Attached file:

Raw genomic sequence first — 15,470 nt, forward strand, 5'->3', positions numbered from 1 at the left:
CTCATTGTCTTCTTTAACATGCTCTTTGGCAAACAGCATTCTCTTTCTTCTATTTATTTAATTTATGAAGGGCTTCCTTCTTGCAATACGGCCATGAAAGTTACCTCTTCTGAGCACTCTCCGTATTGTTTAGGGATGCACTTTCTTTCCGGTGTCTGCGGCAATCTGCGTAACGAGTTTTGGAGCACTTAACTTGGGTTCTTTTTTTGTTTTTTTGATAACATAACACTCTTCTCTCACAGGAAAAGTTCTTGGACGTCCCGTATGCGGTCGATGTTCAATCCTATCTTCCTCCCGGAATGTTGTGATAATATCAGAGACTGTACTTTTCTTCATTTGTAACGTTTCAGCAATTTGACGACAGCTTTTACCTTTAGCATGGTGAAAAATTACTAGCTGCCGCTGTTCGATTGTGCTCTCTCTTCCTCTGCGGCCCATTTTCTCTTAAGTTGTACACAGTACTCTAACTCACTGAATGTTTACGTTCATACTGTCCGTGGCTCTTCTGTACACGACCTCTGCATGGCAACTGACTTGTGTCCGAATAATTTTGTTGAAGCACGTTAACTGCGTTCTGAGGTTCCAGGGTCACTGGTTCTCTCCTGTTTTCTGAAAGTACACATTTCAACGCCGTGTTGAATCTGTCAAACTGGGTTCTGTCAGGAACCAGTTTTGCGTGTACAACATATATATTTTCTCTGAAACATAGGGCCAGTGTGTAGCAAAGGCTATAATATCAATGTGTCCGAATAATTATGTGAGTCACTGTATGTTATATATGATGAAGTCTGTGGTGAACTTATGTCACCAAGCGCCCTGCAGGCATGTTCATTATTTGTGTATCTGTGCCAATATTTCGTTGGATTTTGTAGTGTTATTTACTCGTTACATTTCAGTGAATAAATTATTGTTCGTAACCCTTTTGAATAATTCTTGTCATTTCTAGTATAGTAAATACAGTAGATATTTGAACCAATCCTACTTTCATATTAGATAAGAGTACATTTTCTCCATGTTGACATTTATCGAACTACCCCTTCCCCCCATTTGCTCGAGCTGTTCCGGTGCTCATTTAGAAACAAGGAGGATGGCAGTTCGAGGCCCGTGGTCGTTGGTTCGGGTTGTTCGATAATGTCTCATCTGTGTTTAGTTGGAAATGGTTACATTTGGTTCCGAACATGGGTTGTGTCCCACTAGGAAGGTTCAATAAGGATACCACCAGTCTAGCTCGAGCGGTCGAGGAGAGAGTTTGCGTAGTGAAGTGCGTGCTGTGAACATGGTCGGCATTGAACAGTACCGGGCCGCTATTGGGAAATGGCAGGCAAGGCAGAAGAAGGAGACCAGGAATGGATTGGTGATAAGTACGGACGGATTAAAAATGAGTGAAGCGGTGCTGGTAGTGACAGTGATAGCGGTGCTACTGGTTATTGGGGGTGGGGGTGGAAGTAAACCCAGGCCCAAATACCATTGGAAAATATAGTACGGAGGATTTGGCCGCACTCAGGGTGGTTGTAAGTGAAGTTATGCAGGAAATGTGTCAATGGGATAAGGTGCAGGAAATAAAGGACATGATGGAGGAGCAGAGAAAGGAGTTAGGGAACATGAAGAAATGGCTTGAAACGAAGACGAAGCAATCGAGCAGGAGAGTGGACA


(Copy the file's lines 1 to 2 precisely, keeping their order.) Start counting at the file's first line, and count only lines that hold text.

Raw genomic sequence first — 15,470 nt, forward strand, 5'->3', positions numbered from 1 at the left:
CTCATTGTCTTCTTTAACATGCTCTTTGGCAAACAGCATTCTCTTTCTTCTATTTATTTAATTTATGAAGGGCTTCCTTCTTGCAATACGGCCATGAAAGTTACCTCTTCTGAGCACTCTCCGTATTGTTTAGGGATGCACTTTCTTTCCGGTGTCTGCGGCAATCTGCGTAACGAGTTTTGGAGCACTTAACTTGGGTTCTTTTTTTGTTTTTTTGATAACATAACACTCTTCTCTCACAGGAAAAGTTCTTGGACGTCCCGTATGCGGTCGATGTTCAATCCTATCTTCCTCCCGGAATGTTGTGATAATATCAGAGACTGTACTTTTCTTCATTTGTAACGTTTCAGCAATTTGACGACAGCTTTTACCTTTAGCATGGTGAAAAATTACTAGCTGCCGCTGTTCGATTGTGCTCTCTCTTCCTCTGCGGCCCATTTTCTCTTAAGTTGTACACAGTACTCTAACTCACTGAATGTTTACGTTCATACTGTCCGTGGCTCTTCTGTACACGACCTCTGCATGGCAACTGACTTGTGTCCGAATAATTTTGTTGAAGCACGTTAACTGCGTTCTGAGGTTCCAGGGTCACTGGTTCTCTCCTGTTTTCTGAAAGTACACATTTCAACGCCGTGTTGAATCTGTCAAACTGGGTTCTGTCAGGAACCAGTTTTGCGTGTACAACATATATATTTTCTCTGAAACATAGGGCCAGTGTGTAGCAAAGGCTATAATATCAATGTGTCCGAATAATTATGTGAGTCACTGTATGTTATATATGATGAAGTCTGTGGTGAACTTATGTCACCAAGCGCCCTGCAGGCATGTTCATTATTTGTGTATCTGTGCCAATATTTCGTTGGATTTTGTAGTGTTATTTACTCGTTACATTTCAGTGAATAAATTATTGTTCGTAACCCTTTTGAATAATTCTTGTCATTTCTAGTATAGTAAATACAGTAGATATTTGAACCAATCCTACTTTCATATTAGATAAGAGTACATTTTCTCCATGTTGACATTTATCGAACTACCCCTTCCCCCCATTTGCTCGAGCTGTTCCGGTGCTCATTTAGAAACAAGGAGGATGGCAGTTCGAGGCCCGTGGTCGTTGGTTCGGGTTGTTCGATAATGTCTCATCTGTGTTTAGTTGGAAATGGTTACATTTGGTTCCGAACATGGGTTGTGTCCCACTAGGAAGGTTCAATAAGGATACCACCAGTCTAGCTCGAGCGGTCGAGGAGAGAGTTTGCGTAGTGAAGTGCGTGCTGTGAACATGGTCGGCATTGAACAGTACCGGGCCGCTATTGGGAAATGGCAGGCAAGGCAGAAGAAGGAGACCAGGAATGGATTGGTGATAAGTACGGACGGATTAAAAATGAGTGAAGCGGTGCTGGTAGTGACAGTGATAGCGGTGCTACTGGTTATTGGGGGTGGGGGTGGAAGTAAACCCAGGCCCAAATACCATTGGAAAATATAGTACGGAGGATTTGGCCGCACTCAGGGTGGTTGTAAGTGAAGTTATGCAGGAAATGTGTCAATGGGATAAGGTGCAGGAAATAAAGGACATGATGGAGGAGCAGAGAAAGGAGTTAGGGAACATGAAGAAATGGCTTGAAACGAAGACGAAGCAATCGAGCAGGAGAGTGGACA